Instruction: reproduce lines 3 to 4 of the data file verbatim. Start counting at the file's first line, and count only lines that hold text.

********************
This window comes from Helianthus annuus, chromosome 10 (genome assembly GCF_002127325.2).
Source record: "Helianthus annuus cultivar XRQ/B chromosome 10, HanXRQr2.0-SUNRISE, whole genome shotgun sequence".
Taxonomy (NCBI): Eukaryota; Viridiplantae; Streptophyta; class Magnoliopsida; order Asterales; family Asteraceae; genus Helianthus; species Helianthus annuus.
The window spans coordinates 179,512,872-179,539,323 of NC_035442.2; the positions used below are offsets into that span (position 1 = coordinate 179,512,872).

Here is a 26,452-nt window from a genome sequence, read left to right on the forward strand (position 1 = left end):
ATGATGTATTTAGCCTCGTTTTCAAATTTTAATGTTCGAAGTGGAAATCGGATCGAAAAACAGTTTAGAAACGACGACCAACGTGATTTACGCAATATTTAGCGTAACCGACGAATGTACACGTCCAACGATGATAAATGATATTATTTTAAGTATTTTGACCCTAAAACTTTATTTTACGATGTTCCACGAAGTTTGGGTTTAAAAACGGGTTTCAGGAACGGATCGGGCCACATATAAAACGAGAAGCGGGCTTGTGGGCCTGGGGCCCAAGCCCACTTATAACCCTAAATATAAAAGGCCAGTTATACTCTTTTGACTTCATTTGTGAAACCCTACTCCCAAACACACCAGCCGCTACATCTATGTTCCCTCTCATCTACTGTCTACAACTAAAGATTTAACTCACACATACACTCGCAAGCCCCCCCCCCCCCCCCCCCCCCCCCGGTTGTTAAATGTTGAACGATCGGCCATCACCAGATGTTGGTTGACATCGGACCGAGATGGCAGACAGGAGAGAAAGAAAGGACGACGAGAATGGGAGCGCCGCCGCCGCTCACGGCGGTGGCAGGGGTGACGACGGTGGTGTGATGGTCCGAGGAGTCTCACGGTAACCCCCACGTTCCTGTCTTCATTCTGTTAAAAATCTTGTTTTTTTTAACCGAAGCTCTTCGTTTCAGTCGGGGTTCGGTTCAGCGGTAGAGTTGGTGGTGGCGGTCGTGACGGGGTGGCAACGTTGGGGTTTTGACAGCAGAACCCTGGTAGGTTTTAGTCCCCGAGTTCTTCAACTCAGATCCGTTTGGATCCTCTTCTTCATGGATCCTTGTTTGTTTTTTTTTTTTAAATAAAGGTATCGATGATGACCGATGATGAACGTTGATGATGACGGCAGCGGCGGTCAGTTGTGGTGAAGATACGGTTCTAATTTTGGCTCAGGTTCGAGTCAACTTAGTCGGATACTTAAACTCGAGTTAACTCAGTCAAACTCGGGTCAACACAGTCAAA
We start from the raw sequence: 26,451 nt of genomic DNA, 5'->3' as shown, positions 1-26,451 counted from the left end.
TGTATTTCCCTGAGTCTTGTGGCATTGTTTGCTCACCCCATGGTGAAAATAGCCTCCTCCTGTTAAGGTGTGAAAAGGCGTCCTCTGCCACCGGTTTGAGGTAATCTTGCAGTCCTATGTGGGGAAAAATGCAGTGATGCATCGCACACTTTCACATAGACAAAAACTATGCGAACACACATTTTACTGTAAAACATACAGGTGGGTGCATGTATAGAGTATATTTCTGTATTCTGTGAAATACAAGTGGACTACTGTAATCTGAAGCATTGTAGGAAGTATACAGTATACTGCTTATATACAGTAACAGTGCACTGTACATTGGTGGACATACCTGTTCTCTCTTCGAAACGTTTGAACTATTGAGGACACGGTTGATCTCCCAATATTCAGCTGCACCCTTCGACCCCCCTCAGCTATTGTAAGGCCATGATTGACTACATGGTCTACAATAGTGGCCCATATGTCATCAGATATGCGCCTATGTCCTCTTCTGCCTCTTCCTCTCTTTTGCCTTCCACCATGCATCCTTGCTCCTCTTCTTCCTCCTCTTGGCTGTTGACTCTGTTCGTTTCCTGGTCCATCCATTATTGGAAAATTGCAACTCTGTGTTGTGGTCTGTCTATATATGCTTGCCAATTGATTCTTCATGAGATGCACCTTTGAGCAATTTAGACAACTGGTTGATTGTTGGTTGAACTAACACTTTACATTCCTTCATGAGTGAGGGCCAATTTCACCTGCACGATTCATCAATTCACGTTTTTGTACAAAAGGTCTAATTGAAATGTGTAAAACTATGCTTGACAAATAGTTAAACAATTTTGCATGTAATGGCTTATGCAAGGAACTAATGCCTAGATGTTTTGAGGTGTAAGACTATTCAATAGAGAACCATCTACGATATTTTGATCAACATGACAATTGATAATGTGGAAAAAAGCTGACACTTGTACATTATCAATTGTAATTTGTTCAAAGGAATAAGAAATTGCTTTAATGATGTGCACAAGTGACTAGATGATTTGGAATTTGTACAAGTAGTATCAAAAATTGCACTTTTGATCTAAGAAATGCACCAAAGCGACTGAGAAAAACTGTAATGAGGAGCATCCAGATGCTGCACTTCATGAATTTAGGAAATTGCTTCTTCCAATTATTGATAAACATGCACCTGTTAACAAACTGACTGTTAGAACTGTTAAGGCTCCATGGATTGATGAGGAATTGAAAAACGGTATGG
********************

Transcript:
Taxonomy (NCBI): Eukaryota; Viridiplantae; Streptophyta; class Magnoliopsida; order Asterales; family Asteraceae; genus Helianthus; species Helianthus annuus.
The window spans coordinates 179,512,872-179,539,323 of NC_035442.2; the positions used below are offsets into that span (position 1 = coordinate 179,512,872).